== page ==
So, you seriously consider law-suits brought against a private entity by another private entity to be comparable to government shutting down web-sites to minimize anti-government protests?!..

            • Absolutely. It was done as an illegal campaign to silence speech. Their scale and means were as awful as any federal censorship of which I'm aware. The purpose of such lawsuits is not necessarily to win, but to silence opposition.
    • by oreaq (817314)

      Some might argue that the real atrocity is the beating and killing of peaceful, unarmed students. Or the raping, beating and killing of some random prisoners in some foreign country that one has no business to be in in the first place.

      But you're right. When it comes to the important stuff like using Twitter and watching Britney's twat then the good old U.S.A. is still way ahead of the communist bastards from China.

      • by mi (197448)

        Some might argue that the real atrocity is the beating and killing of peaceful, unarmed students. [...]

        Changing the topic, eh?..

        When it comes to the important stuff like using Twitter and watching Britney's twat [...] U.S.A. is still way ahead of the communist bastards from China.

        Twitter is used by anti-government protesters and yet the government does not attempt to close it, not even during the spikes of protests (such as around Iraq-invasion date). Chinese web-sites, which might be used to organize a pro

        • by oreaq (817314)

          Changing the topic, eh?

          No. "China's human rights record" and how it compares to US' was what you were talking about, remember? I just provided some more data points.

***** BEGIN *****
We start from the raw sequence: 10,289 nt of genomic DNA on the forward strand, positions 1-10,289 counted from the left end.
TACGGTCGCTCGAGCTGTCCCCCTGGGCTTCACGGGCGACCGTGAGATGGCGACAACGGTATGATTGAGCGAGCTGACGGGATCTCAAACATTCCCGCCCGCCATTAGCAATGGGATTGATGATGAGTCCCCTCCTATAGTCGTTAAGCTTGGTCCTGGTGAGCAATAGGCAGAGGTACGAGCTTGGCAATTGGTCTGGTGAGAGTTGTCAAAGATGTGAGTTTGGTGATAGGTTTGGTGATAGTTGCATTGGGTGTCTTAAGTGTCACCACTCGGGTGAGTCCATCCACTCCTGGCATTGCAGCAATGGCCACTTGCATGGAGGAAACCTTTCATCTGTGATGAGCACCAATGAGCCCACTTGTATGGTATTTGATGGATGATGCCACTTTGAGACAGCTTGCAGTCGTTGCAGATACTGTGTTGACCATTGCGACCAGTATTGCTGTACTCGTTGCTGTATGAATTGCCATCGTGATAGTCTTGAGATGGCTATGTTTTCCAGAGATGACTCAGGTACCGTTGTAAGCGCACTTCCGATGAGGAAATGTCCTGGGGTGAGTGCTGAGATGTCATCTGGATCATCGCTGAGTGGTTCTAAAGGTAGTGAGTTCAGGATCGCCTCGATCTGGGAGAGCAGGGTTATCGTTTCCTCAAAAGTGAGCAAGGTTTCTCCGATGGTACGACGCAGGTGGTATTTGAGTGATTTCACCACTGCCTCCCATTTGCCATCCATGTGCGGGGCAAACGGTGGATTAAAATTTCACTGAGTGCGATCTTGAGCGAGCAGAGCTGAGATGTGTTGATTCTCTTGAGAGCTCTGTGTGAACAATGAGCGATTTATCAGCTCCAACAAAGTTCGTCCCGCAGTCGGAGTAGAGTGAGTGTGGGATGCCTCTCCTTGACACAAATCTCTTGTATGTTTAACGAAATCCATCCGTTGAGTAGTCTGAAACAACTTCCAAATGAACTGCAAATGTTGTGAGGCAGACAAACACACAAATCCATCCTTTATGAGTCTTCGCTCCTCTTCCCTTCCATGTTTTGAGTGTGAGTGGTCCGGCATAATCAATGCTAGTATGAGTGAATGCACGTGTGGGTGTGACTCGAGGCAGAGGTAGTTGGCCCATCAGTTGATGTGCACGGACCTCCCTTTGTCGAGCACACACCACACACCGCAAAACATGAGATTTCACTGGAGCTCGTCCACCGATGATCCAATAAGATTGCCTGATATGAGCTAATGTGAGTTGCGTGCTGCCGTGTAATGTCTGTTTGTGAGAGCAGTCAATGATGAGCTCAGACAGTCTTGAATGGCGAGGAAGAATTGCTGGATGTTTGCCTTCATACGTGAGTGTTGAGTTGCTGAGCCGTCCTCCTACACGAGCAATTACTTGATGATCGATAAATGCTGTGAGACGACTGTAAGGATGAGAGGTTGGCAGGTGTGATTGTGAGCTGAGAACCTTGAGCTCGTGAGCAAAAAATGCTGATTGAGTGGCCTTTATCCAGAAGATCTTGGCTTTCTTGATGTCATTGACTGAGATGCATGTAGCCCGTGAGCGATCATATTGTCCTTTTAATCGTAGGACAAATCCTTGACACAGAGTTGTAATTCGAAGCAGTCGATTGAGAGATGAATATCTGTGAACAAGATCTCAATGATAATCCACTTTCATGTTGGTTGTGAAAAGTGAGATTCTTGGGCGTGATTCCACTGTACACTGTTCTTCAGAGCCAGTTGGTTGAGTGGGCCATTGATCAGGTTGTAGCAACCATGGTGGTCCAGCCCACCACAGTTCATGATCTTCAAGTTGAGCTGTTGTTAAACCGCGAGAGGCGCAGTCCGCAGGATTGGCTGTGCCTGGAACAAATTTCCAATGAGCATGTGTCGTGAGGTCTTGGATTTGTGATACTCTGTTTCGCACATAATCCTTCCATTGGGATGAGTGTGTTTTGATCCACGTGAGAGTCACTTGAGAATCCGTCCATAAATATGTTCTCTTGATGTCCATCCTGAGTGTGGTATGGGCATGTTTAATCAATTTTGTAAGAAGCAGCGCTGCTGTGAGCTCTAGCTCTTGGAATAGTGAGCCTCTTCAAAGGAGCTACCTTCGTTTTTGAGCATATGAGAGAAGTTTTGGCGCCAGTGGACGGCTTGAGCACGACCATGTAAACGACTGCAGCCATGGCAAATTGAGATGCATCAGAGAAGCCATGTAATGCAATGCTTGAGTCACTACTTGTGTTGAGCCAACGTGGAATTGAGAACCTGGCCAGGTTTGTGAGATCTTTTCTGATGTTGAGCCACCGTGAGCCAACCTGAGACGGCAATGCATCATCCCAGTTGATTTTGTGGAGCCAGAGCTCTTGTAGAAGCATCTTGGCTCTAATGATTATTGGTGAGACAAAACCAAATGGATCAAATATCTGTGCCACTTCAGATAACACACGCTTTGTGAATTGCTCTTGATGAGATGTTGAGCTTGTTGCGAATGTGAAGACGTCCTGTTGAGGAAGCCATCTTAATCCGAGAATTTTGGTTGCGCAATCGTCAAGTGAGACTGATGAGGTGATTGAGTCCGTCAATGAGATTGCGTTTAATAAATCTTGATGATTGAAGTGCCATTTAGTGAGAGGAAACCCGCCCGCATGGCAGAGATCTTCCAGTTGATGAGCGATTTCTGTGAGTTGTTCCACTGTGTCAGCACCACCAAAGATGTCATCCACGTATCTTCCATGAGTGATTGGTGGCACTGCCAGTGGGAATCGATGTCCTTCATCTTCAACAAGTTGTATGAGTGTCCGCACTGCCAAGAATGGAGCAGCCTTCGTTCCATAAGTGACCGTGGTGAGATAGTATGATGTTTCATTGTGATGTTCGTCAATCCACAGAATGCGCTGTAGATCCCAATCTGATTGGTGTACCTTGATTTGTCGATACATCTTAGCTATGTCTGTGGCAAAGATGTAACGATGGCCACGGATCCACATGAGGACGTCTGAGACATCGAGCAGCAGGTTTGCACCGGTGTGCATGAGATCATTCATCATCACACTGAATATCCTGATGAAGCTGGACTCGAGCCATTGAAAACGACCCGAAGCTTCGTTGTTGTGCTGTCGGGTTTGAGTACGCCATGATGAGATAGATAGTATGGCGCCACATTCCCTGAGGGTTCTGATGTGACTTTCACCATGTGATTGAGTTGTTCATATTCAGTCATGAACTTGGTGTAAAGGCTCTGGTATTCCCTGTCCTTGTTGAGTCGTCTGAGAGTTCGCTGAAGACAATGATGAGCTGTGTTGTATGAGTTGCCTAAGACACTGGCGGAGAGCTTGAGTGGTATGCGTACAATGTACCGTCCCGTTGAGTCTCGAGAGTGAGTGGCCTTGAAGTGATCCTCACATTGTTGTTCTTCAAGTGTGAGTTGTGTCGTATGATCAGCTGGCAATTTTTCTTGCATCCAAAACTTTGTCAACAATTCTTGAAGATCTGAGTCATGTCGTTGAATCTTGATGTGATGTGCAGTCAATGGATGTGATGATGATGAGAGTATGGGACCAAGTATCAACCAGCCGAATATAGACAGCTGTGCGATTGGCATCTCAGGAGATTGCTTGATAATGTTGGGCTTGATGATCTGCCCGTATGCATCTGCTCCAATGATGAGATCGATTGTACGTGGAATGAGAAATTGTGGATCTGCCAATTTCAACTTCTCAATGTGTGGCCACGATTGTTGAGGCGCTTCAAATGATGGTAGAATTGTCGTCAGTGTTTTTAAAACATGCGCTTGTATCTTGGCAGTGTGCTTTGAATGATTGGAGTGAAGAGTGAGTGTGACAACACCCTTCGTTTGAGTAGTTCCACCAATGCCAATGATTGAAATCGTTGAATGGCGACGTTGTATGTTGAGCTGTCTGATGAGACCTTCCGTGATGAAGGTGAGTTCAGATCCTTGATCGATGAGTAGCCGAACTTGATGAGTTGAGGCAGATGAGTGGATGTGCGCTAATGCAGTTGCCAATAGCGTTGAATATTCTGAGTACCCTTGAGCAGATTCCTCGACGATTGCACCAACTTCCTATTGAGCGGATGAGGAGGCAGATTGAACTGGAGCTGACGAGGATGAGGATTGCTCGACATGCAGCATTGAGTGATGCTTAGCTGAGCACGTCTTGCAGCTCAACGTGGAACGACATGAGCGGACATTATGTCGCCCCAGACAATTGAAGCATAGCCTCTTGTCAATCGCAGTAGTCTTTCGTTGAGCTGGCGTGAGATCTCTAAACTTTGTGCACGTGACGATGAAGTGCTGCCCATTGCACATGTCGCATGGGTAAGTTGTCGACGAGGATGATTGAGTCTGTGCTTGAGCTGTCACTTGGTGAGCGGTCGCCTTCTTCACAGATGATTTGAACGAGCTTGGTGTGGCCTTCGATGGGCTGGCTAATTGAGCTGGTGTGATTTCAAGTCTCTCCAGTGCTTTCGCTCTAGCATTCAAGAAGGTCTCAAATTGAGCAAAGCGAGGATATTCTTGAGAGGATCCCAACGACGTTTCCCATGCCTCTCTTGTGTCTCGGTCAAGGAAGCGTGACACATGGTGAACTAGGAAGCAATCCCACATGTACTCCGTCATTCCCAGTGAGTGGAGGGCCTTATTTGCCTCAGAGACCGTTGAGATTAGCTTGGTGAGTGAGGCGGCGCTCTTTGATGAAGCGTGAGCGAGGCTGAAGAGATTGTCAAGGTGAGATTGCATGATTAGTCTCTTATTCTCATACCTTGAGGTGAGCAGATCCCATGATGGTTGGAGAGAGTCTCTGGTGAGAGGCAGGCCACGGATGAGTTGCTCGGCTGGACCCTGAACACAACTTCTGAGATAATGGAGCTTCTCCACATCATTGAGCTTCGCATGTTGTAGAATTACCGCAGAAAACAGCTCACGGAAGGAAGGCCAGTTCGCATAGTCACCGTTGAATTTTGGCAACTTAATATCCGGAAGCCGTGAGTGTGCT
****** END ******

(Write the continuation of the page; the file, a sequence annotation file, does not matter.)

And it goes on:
Twitter is used by anti-government protesters and yet the government does not attempt to close it, not even during the spikes of protests.

          Maybe the difference is that the Chinese government is still afraid of their people. Or that swiftboating when done well can be just as effective and is the preferred method in the "free" world.

          And just for the record: I of course do not think that America is in anyway as bad as China. I just have the feeling that the situation is constantly getting worse. Same goes f

  • This is why [wikipedia.org]

    In short, a massacre followed by a cover-up of the events.

  • by Anonymous Coward

    A bit like the cameras in london go "down for maintenance" whenever there is a protest. the maintenance even follows protests from street to street - amazing!!!

    • Clearly the protesters are emitting some sort of electromagnetic interference, probably from some sort of terrorist super-weapon, and must be detained. Problem solved!
  • Tieneman Square was also just maintenance...
  • I'll tell you what's actually coincidental (though it was inevitable): this is the China Anniversary [chiff.com] of the massacre.